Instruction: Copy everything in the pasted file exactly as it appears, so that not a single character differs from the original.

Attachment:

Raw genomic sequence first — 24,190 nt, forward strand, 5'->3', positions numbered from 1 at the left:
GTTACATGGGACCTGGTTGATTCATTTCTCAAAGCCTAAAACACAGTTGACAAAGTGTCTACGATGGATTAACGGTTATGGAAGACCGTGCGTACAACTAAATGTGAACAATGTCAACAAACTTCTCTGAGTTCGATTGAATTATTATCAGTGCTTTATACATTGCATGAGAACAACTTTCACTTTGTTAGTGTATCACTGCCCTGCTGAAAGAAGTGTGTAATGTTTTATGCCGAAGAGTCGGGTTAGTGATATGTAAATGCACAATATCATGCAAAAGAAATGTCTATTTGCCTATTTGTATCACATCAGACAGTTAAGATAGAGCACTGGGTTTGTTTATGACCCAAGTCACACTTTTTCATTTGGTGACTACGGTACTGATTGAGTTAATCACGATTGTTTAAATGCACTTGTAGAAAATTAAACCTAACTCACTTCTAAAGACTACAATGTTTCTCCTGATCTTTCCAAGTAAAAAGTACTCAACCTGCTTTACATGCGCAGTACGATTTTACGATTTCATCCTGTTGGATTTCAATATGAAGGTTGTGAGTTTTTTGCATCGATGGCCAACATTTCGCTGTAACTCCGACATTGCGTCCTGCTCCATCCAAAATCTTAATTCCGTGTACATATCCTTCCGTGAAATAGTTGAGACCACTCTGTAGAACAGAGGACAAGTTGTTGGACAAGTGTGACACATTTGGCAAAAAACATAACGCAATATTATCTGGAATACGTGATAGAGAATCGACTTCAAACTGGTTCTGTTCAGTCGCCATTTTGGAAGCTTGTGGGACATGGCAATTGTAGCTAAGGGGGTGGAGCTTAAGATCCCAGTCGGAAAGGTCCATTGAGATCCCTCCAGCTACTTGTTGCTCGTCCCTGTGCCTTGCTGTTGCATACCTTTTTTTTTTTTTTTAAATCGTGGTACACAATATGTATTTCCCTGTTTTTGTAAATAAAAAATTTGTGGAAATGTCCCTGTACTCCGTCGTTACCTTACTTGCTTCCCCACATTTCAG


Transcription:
Raw genomic sequence first — 24,190 nt, forward strand, 5'->3', positions numbered from 1 at the left:
GTTACATGGGACCTGGTTGATTCATTTCTCAAAGCCTAAAACACAGTTGACAAAGTGTCTACGATGGATTAACGGTTATGGAAGACCGTGCGTACAACTAAATGTGAACAATGTCAACAAACTTCTCTGAGTTCGATTGAATTATTATCAGTGCTTTATACATTGCATGAGAACAACTTTCACTTTGTTAGTGTATCACTGCCCTGCTGAAAGAAGTGTGTAATGTTTTATGCCGAAGAGTCGGGTTAGTGATATGTAAATGCACAATATCATGCAAAAGAAATGTCTATTTGCCTATTTGTATCACATCAGACAGTTAAGATAGAGCACTGGGTTTGTTTATGACCCAAGTCACACTTTTTCATTTGGTGACTACGGTACTGATTGAGTTAATCACGATTGTTTAAATGCACTTGTAGAAAATTAAACCTAACTCACTTCTAAAGACTACAATGTTTCTCCTGATCTTTCCAAGTAAAAAGTACTCAACCTGCTTTACATGCGCAGTACGATTTTACGATTTCATCCTGTTGGATTTCAATATGAAGGTTGTGAGTTTTTTGCATCGATGGCCAACATTTCGCTGTAACTCCGACATTGCGTCCTGCTCCATCCAAAATCTTAATTCCGTGTACATATCCTTCCGTGAAATAGTTGAGACCACTCTGTAGAACAGAGGACAAGTTGTTGGACAAGTGTGACACATTTGGCAAAAAACATAACGCAATATTATCTGGAATACGTGATAGAGAATCGACTTCAAACTGGTTCTGTTCAGTCGCCATTTTGGAAGCTTGTGGGACATGGCAATTGTAGCTAAGGGGGTGGAGCTTAAGATCCCAGTCGGAAAGGTCCATTGAGATCCCTCCAGCTACTTGTTGCTCGTCCCTGTGCCTTGCTGTTGCATACCTTTTTTTTTTTTTTTAAATCGTGGTACACAATATGTATTTCCCTGTTTTTGTAAATAAAAAATTTGTGGAAATGTCCCTGTACTCCGTCGTTACCTTACTTGCTTCCCCACATTTCAG